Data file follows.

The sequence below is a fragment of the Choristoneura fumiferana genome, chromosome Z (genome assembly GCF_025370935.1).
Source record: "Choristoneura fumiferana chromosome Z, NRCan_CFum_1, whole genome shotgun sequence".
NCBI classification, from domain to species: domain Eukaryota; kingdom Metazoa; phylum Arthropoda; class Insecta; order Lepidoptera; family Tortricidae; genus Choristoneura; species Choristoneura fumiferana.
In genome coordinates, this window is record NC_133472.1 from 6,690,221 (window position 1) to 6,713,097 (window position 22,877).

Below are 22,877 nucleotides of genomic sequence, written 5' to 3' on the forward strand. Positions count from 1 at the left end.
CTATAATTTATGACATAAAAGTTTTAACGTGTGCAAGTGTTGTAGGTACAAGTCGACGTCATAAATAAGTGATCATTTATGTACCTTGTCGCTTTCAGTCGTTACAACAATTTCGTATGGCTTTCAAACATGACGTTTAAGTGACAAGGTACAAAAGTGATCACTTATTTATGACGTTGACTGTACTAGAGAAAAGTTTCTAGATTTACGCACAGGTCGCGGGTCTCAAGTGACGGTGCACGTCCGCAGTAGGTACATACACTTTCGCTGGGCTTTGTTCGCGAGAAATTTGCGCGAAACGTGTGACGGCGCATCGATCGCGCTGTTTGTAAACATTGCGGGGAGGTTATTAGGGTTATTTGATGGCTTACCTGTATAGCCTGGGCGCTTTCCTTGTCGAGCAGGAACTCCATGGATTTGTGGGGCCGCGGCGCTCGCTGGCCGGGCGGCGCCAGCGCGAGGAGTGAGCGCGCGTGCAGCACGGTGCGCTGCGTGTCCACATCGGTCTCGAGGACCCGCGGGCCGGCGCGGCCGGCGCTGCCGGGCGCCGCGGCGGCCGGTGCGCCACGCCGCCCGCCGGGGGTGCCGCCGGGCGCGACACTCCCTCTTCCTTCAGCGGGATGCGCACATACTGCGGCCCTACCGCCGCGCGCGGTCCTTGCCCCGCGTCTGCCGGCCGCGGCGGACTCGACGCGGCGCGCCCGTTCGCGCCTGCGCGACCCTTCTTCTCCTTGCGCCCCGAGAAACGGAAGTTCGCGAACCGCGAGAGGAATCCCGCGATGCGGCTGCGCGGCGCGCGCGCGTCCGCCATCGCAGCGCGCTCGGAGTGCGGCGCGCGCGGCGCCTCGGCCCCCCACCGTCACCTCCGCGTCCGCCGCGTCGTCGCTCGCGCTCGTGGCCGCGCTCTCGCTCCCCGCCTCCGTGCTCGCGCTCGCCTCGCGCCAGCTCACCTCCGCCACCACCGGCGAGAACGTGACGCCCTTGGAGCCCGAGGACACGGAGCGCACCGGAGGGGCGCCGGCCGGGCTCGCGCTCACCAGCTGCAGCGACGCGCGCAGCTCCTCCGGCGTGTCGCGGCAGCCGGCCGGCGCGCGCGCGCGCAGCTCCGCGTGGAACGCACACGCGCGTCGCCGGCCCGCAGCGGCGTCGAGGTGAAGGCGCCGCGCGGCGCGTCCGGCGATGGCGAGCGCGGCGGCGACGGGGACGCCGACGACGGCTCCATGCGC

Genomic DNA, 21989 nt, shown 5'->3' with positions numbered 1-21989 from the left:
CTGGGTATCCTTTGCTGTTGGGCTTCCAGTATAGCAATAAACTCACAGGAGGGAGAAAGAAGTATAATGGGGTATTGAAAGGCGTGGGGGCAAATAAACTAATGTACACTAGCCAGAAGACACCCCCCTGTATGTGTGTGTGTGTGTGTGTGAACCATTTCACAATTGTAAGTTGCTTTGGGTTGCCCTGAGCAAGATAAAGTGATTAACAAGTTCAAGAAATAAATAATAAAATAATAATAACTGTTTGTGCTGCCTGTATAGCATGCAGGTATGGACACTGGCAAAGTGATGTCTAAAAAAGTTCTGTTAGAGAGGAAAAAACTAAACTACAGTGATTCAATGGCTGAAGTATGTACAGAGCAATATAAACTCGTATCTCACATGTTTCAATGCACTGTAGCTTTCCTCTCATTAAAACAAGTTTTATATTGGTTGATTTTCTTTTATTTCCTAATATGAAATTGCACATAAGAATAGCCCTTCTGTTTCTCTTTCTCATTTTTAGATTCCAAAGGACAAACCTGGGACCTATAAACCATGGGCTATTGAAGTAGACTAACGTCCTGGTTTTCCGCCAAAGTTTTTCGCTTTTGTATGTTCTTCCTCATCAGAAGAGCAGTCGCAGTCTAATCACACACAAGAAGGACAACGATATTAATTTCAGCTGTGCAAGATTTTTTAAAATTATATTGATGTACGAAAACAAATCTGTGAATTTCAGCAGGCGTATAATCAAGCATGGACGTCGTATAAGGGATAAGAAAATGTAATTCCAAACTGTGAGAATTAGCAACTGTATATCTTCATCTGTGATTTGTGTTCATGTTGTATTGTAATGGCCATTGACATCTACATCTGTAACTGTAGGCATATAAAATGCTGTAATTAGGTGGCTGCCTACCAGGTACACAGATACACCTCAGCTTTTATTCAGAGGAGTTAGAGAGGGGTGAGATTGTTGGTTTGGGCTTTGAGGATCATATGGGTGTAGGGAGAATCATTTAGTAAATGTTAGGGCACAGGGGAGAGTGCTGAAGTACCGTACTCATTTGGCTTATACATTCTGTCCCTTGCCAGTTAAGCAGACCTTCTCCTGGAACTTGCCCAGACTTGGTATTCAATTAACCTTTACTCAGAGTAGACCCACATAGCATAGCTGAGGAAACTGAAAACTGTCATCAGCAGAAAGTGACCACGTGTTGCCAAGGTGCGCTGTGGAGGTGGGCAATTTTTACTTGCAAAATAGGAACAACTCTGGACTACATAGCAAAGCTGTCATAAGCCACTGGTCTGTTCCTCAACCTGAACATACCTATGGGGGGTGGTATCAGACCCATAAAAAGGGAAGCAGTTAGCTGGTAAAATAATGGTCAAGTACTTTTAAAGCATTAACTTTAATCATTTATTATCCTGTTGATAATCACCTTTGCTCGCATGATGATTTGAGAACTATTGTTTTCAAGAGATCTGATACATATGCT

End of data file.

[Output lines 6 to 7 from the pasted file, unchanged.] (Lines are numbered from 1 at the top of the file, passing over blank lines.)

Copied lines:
CTATAATTTATGACATAAAAGTTTTAACGTGTGCAAGTGTTGTAGGTACAAGTCGACGTCATAAATAAGTGATCATTTATGTACCTTGTCGCTTTCAGTCGTTACAACAATTTCGTATGGCTTTCAAACATGACGTTTAAGTGACAAGGTACAAAAGTGATCACTTATTTATGACGTTGACTGTACTAGAGAAAAGTTTCTAGATTTACGCACAGGTCGCGGGTCTCAAGTGACGGTGCACGTCCGCAGTAGGTACATACACTTTCGCTGGGCTTTGTTCGCGAGAAATTTGCGCGAAACGTGTGACGGCGCATCGATCGCGCTGTTTGTAAACATTGCGGGGAGGTTATTAGGGTTATTTGATGGCTTACCTGTATAGCCTGGGCGCTTTCCTTGTCGAGCAGGAACTCCATGGATTTGTGGGGCCGCGGCGCTCGCTGGCCGGGCGGCGCCAGCGCGAGGAGTGAGCGCGCGTGCAGCACGGTGCGCTGCGTGTCCACATCGGTCTCGAGGACCCGCGGGCCGGCGCGGCCGGCGCTGCCGGGCGCCGCGGCGGCCGGTGCGCCACGCCGCCCGCCGGGGGTGCCGCCGGGCGCGACACTCCCTCTTCCTTCAGCGGGATGCGCACATACTGCGGCCCTACCGCCGCGCGCGGTCCTTGCCCCGCGTCTGCCGGCCGCGGCGGACTCGACGCGGCGCGCCCGTTCGCGCCTGCGCGACCCTTCTTCTCCTTGCGCCCCGAGAAACGGAAGTTCGCGAACCGCGAGAGGAATCCCGCGATGCGGCTGCGCGGCGCGCGCGCGTCCGCCATCGCAGCGCGCTCGGAGTGCGGCGCGCGCGGCGCCTCGGCCCCCCACCGTCACCTCCGCGTCCGCCGCGTCGTCGCTCGCGCTCGTGGCCGCGCTCTCGCTCCCCGCCTCCGTGCTCGCGCTCGCCTCGCGCCAGCTCACCTCCGCCACCACCGGCGAGAACGTGACGCCCTTGGAGCCCGAGGACACGGAGCGCACCGGAGGGGCGCCGGCCGGGCTCGCGCTCACCAGCTGCAGCGACGCGCGCAGCTCCTCCGGCGTGTCGCGGCAGCCGGCCGGCGCGCGCGCGCGCAGCTCCGCGTGGAACGCACACGCGCGTCGCCGGCCCGCAGCGGCGTCGAGGTGAAGGCGCCGCGCGGCGCGTCCGGCGATGGCGAGCGCGGCGGCGACGGGGACGCCGACGACGGCTCCATGCGC

Genomic DNA, 21989 nt, shown 5'->3' with positions numbered 1-21989 from the left: